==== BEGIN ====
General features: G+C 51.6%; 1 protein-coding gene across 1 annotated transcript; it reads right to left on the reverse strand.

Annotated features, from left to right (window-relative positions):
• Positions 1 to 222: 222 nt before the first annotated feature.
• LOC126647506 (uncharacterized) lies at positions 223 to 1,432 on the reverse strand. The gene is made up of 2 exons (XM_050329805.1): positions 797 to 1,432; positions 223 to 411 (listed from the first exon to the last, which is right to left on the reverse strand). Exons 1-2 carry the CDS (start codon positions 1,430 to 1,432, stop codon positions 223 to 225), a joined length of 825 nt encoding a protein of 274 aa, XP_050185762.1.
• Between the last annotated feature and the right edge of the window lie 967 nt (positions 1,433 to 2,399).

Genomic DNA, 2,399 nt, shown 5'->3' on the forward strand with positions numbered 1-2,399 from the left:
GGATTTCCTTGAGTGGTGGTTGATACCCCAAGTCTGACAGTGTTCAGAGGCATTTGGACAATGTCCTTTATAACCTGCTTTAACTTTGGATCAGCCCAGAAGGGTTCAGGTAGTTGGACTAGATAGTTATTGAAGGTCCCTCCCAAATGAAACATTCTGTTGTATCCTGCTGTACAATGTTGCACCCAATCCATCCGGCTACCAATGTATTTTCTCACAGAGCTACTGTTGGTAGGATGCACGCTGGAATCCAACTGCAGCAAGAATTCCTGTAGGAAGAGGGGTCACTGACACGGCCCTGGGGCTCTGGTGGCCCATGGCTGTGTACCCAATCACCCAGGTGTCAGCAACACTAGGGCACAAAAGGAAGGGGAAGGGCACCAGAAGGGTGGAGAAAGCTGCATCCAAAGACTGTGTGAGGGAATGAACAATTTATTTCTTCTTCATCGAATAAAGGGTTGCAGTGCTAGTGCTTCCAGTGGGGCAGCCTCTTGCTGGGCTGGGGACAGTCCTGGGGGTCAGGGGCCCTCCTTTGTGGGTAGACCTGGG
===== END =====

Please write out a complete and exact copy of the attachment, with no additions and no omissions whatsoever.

General features: G+C 51.6%; 1 protein-coding gene across 1 annotated transcript; it reads right to left on the reverse strand.

Annotated features, from left to right (window-relative positions):
• Positions 1 to 222: 222 nt before the first annotated feature.
• LOC126647506 (uncharacterized) lies at positions 223 to 1,432 on the reverse strand. The gene is made up of 2 exons (XM_050329805.1): positions 797 to 1,432; positions 223 to 411 (listed from the first exon to the last, which is right to left on the reverse strand). Exons 1-2 carry the CDS (start codon positions 1,430 to 1,432, stop codon positions 223 to 225), a joined length of 825 nt encoding a protein of 274 aa, XP_050185762.1.
• Between the last annotated feature and the right edge of the window lie 967 nt (positions 1,433 to 2,399).

Genomic DNA, 2,399 nt, shown 5'->3' on the forward strand with positions numbered 1-2,399 from the left:
GGATTTCCTTGAGTGGTGGTTGATACCCCAAGTCTGACAGTGTTCAGAGGCATTTGGACAATGTCCTTTATAACCTGCTTTAACTTTGGATCAGCCCAGAAGGGTTCAGGTAGTTGGACTAGATAGTTATTGAAGGTCCCTCCCAAATGAAACATTCTGTTGTATCCTGCTGTACAATGTTGCACCCAATCCATCCGGCTACCAATGTATTTTCTCACAGAGCTACTGTTGGTAGGATGCACGCTGGAATCCAACTGCAGCAAGAATTCCTGTAGGAAGAGGGGTCACTGACACGGCCCTGGGGCTCTGGTGGCCCATGGCTGTGTACCCAATCACCCAGGTGTCAGCAACACTAGGGCACAAAAGGAAGGGGAAGGGCACCAGAAGGGTGGAGAAAGCTGCATCCAAAGACTGTGTGAGGGAATGAACAATTTATTTCTTCTTCATCGAATAAAGGGTTGCAGTGCTAGTGCTTCCAGTGGGGCAGCCTCTTGCTGGGCTGGGGACAGTCCTGGGGGTCAGGGGCCCTCCTTTGTGGGTAGACCTGGG